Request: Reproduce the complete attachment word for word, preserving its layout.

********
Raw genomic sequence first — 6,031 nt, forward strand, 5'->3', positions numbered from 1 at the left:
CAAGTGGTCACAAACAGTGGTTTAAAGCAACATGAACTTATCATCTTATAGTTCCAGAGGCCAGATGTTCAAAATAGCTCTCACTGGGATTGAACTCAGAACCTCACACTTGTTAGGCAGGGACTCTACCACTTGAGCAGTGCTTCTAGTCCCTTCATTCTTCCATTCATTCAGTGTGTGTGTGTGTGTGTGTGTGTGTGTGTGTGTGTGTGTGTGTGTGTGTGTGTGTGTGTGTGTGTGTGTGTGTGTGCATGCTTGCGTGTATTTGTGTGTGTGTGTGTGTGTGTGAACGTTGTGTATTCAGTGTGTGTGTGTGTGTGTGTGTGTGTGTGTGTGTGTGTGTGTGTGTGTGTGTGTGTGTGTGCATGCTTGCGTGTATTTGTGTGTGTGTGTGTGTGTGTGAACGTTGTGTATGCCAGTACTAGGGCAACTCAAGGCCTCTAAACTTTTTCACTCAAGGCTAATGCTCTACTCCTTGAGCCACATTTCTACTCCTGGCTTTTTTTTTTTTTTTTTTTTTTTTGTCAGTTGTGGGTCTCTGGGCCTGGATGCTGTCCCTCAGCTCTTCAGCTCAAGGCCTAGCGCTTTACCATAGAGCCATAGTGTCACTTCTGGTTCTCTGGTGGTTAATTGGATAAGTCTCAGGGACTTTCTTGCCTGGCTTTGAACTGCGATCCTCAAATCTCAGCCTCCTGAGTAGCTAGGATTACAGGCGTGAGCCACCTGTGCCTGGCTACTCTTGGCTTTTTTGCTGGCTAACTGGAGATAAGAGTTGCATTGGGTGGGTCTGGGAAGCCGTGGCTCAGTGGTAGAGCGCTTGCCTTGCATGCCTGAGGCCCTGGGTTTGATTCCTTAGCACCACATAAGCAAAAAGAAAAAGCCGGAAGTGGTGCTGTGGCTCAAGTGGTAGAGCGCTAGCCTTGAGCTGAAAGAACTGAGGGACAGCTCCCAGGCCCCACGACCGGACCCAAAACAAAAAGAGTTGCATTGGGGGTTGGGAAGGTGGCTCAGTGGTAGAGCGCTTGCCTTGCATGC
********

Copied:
Raw genomic sequence first — 6,031 nt, forward strand, 5'->3', positions numbered from 1 at the left:
CAAGTGGTCACAAACAGTGGTTTAAAGCAACATGAACTTATCATCTTATAGTTCCAGAGGCCAGATGTTCAAAATAGCTCTCACTGGGATTGAACTCAGAACCTCACACTTGTTAGGCAGGGACTCTACCACTTGAGCAGTGCTTCTAGTCCCTTCATTCTTCCATTCATTCAGTGTGTGTGTGTGTGTGTGTGTGTGTGTGTGTGTGTGTGTGTGTGTGTGTGTGTGTGTGTGTGTGTGTGTGTGTGTGCATGCTTGCGTGTATTTGTGTGTGTGTGTGTGTGTGTGAACGTTGTGTATTCAGTGTGTGTGTGTGTGTGTGTGTGTGTGTGTGTGTGTGTGTGTGTGTGTGTGTGTGTGTGTGCATGCTTGCGTGTATTTGTGTGTGTGTGTGTGTGTGTGAACGTTGTGTATGCCAGTACTAGGGCAACTCAAGGCCTCTAAACTTTTTCACTCAAGGCTAATGCTCTACTCCTTGAGCCACATTTCTACTCCTGGCTTTTTTTTTTTTTTTTTTTTTTTTGTCAGTTGTGGGTCTCTGGGCCTGGATGCTGTCCCTCAGCTCTTCAGCTCAAGGCCTAGCGCTTTACCATAGAGCCATAGTGTCACTTCTGGTTCTCTGGTGGTTAATTGGATAAGTCTCAGGGACTTTCTTGCCTGGCTTTGAACTGCGATCCTCAAATCTCAGCCTCCTGAGTAGCTAGGATTACAGGCGTGAGCCACCTGTGCCTGGCTACTCTTGGCTTTTTTGCTGGCTAACTGGAGATAAGAGTTGCATTGGGTGGGTCTGGGAAGCCGTGGCTCAGTGGTAGAGCGCTTGCCTTGCATGCCTGAGGCCCTGGGTTTGATTCCTTAGCACCACATAAGCAAAAAGAAAAAGCCGGAAGTGGTGCTGTGGCTCAAGTGGTAGAGCGCTAGCCTTGAGCTGAAAGAACTGAGGGACAGCTCCCAGGCCCCACGACCGGACCCAAAACAAAAAGAGTTGCATTGGGGGTTGGGAAGGTGGCTCAGTGGTAGAGCGCTTGCCTTGCATGC